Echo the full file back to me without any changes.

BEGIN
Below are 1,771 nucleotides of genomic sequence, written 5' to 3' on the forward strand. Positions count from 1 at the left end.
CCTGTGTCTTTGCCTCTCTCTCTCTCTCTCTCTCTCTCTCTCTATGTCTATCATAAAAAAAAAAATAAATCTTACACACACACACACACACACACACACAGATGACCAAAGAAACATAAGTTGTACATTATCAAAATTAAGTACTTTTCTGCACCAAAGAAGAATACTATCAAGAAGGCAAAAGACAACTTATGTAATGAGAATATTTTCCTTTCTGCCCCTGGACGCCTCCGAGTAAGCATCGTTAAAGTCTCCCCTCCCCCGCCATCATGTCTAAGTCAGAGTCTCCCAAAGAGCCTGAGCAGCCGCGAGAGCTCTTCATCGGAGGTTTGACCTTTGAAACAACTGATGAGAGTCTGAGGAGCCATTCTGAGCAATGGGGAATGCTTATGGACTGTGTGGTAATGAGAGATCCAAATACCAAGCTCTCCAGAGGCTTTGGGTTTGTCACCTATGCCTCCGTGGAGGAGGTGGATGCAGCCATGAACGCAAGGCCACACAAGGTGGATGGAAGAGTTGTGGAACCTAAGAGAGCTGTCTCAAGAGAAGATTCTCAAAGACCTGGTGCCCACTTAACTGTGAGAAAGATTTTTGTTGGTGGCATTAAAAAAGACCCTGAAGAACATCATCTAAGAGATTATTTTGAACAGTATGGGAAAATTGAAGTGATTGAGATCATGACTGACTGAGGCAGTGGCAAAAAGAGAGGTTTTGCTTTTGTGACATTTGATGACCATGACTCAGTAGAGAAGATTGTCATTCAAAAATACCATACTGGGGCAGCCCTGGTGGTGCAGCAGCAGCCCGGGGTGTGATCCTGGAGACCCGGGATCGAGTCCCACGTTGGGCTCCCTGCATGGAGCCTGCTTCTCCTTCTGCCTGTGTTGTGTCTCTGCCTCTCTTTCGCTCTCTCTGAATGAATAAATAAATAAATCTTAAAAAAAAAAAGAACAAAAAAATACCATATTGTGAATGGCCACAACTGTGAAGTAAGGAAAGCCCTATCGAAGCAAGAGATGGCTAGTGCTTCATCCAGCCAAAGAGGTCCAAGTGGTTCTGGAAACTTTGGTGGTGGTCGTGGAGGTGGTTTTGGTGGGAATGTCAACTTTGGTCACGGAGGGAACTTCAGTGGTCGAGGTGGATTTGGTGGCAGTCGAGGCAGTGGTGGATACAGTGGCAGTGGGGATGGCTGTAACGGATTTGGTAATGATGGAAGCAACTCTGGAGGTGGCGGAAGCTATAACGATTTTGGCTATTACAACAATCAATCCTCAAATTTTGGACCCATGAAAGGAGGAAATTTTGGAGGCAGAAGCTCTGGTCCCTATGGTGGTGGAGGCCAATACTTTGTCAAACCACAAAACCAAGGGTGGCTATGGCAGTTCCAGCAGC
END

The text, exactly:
Below are 1,771 nucleotides of genomic sequence, written 5' to 3' on the forward strand. Positions count from 1 at the left end.
CCTGTGTCTTTGCCTCTCTCTCTCTCTCTCTCTCTCTCTCTCTATGTCTATCATAAAAAAAAAAATAAATCTTACACACACACACACACACACACACACAGATGACCAAAGAAACATAAGTTGTACATTATCAAAATTAAGTACTTTTCTGCACCAAAGAAGAATACTATCAAGAAGGCAAAAGACAACTTATGTAATGAGAATATTTTCCTTTCTGCCCCTGGACGCCTCCGAGTAAGCATCGTTAAAGTCTCCCCTCCCCCGCCATCATGTCTAAGTCAGAGTCTCCCAAAGAGCCTGAGCAGCCGCGAGAGCTCTTCATCGGAGGTTTGACCTTTGAAACAACTGATGAGAGTCTGAGGAGCCATTCTGAGCAATGGGGAATGCTTATGGACTGTGTGGTAATGAGAGATCCAAATACCAAGCTCTCCAGAGGCTTTGGGTTTGTCACCTATGCCTCCGTGGAGGAGGTGGATGCAGCCATGAACGCAAGGCCACACAAGGTGGATGGAAGAGTTGTGGAACCTAAGAGAGCTGTCTCAAGAGAAGATTCTCAAAGACCTGGTGCCCACTTAACTGTGAGAAAGATTTTTGTTGGTGGCATTAAAAAAGACCCTGAAGAACATCATCTAAGAGATTATTTTGAACAGTATGGGAAAATTGAAGTGATTGAGATCATGACTGACTGAGGCAGTGGCAAAAAGAGAGGTTTTGCTTTTGTGACATTTGATGACCATGACTCAGTAGAGAAGATTGTCATTCAAAAATACCATACTGGGGCAGCCCTGGTGGTGCAGCAGCAGCCCGGGGTGTGATCCTGGAGACCCGGGATCGAGTCCCACGTTGGGCTCCCTGCATGGAGCCTGCTTCTCCTTCTGCCTGTGTTGTGTCTCTGCCTCTCTTTCGCTCTCTCTGAATGAATAAATAAATAAATCTTAAAAAAAAAAAGAACAAAAAAATACCATATTGTGAATGGCCACAACTGTGAAGTAAGGAAAGCCCTATCGAAGCAAGAGATGGCTAGTGCTTCATCCAGCCAAAGAGGTCCAAGTGGTTCTGGAAACTTTGGTGGTGGTCGTGGAGGTGGTTTTGGTGGGAATGTCAACTTTGGTCACGGAGGGAACTTCAGTGGTCGAGGTGGATTTGGTGGCAGTCGAGGCAGTGGTGGATACAGTGGCAGTGGGGATGGCTGTAACGGATTTGGTAATGATGGAAGCAACTCTGGAGGTGGCGGAAGCTATAACGATTTTGGCTATTACAACAATCAATCCTCAAATTTTGGACCCATGAAAGGAGGAAATTTTGGAGGCAGAAGCTCTGGTCCCTATGGTGGTGGAGGCCAATACTTTGTCAAACCACAAAACCAAGGGTGGCTATGGCAGTTCCAGCAGC